Trouble by Non Pratt

To be honest, I wasn’t interested in picking this book up at all until very recently. I am attending the James Dawson, Holly Bourne and Non Pratt so wanted to read Non Pratt’s debut novel, Trouble.

When the entire high school finds out that Hannah Shepard is pregnant via her ex-best friend, she has a full-on meltdown in her backyard. The one witness (besides the rest of the world): Aaron Tyler, a transfer student and the only boy who doesn’t seem to want to get into Hannah’s pants. Confused and scared, Hannah needs someone to be on her side. Wishing to make up for his own past mistakes, Aaron does the unthinkable and offers to pretend to be the father of Hannah’s unborn baby. Even more unbelievable, Hannah hears herself saying “yes.”

This novel is written in dual perspective and Non Pratt did an amazing job of making the voices of Hannah and Aaron distinct from each other and it was really interesting that we get the immediate reactions from both characters points of view in certain conversations and situations. The two different typefaces that were used really helped to distinguish between the two characters so that even when they were switching in quick succession, it never got confusing. The short chapter made the novel fast-paced and quick to read. There was no point at all where I got bored with what was going on and I think this was particularly helped by the simple, yet brutally honest, writing style. Non Pratt never shied away from the harsher realities of being a teenager, such as sex, drinking, relationships and mental health, and I think that this brought a realism that some YA author miss.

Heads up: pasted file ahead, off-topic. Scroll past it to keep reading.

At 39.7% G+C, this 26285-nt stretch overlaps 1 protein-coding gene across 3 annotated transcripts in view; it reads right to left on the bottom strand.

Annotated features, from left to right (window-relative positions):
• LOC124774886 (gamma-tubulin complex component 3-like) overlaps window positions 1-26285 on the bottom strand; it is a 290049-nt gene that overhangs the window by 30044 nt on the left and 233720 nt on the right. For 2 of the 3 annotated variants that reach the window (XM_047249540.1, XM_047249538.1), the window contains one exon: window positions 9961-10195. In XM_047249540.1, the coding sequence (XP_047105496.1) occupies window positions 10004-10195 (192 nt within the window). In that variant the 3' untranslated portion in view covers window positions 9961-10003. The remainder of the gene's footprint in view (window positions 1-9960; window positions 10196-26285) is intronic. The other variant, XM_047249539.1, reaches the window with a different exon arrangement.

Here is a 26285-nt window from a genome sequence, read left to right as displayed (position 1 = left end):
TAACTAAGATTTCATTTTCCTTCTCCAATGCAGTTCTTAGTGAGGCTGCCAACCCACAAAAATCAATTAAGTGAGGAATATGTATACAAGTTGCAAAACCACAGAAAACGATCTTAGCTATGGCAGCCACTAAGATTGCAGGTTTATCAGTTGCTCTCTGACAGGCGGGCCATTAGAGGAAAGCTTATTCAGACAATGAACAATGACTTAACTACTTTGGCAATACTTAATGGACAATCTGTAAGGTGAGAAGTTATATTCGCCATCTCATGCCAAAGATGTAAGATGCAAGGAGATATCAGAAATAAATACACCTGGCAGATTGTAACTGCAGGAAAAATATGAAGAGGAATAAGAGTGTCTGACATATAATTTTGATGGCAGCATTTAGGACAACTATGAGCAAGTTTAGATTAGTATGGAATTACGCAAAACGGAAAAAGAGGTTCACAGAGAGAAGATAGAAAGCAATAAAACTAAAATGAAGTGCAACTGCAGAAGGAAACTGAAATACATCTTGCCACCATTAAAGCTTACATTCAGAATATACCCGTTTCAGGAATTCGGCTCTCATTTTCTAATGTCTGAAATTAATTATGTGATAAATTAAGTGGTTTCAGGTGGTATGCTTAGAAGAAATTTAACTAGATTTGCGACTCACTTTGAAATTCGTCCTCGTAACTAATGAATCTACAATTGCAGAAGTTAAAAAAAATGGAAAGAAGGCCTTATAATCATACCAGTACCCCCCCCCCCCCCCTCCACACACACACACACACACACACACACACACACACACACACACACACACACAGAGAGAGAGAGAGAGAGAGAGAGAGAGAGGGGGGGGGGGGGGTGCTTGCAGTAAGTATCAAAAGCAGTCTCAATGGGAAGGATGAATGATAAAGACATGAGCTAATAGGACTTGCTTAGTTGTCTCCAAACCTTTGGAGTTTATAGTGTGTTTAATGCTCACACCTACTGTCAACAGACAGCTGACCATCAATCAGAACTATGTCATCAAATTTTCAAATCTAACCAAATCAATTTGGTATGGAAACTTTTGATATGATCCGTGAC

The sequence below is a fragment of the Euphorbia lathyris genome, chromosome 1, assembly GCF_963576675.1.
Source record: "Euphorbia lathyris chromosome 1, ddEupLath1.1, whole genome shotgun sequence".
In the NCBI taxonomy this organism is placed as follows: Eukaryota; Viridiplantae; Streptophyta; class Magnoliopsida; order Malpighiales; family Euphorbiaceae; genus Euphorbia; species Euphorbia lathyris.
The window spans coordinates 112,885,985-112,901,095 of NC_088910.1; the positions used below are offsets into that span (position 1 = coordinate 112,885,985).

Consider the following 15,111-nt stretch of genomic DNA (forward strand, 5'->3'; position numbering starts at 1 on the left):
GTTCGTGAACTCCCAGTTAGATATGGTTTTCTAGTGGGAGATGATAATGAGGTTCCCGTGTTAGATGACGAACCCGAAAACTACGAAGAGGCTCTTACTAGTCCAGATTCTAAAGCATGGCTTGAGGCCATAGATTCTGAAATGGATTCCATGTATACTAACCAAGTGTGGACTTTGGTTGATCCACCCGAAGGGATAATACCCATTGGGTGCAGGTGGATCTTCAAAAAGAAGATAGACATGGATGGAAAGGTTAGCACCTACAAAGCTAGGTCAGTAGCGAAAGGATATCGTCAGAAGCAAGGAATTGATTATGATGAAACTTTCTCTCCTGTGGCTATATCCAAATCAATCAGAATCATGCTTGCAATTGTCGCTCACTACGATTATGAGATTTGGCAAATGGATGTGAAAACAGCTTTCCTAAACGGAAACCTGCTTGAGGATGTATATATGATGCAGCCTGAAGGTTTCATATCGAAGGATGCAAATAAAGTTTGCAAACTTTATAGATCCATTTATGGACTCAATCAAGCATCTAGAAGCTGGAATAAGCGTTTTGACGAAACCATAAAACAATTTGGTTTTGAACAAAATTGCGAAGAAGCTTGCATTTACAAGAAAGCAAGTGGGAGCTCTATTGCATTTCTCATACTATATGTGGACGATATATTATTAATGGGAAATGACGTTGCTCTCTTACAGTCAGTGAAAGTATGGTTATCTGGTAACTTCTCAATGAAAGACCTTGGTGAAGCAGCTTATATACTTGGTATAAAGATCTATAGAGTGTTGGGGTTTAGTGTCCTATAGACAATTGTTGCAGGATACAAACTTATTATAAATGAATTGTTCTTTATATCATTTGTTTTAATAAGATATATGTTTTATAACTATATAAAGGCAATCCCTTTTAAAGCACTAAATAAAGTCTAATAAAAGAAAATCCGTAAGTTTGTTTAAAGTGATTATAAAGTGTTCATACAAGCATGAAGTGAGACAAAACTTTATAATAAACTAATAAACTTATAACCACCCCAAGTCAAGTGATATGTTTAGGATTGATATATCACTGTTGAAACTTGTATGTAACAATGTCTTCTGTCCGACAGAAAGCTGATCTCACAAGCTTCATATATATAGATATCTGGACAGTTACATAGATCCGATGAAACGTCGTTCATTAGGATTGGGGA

Although I loved the writing style, I found the plot a little predictable and troubling at points. It’s pretty obvious who the father of the baby is from the beginning and I felt uncomfortable about that throughout because of the relationship that Hannah and this person shared but also the age difference. The father was 18 and Hannah just 15 so technically she couldn’t legally consent, but this is never raised throughout the book. I know some people could look past this and I understand that this is a fiction novel but I just found it a little uncomfortable at points.

Overall, I found Trouble to be an addictive read, I couldn’t put it down and read it in about a day, mostly in one sitting. I did have problems with it because some issues weren’t raised when I think they should have been, especially given the circumstances of the father of Hannah’s baby, but on the whole I really enjoyed this book and found that Aaron’s secret was particularly intriguing. I didn’t guess what was going on with him at all, up until it was revealed and I really liked how Non Pratt dealt with his situation. I would have liked a few more things tied up but overall I would recommend this book if you are an older YA reader, or adult for that matter, who wants to read an interesting and funny story.

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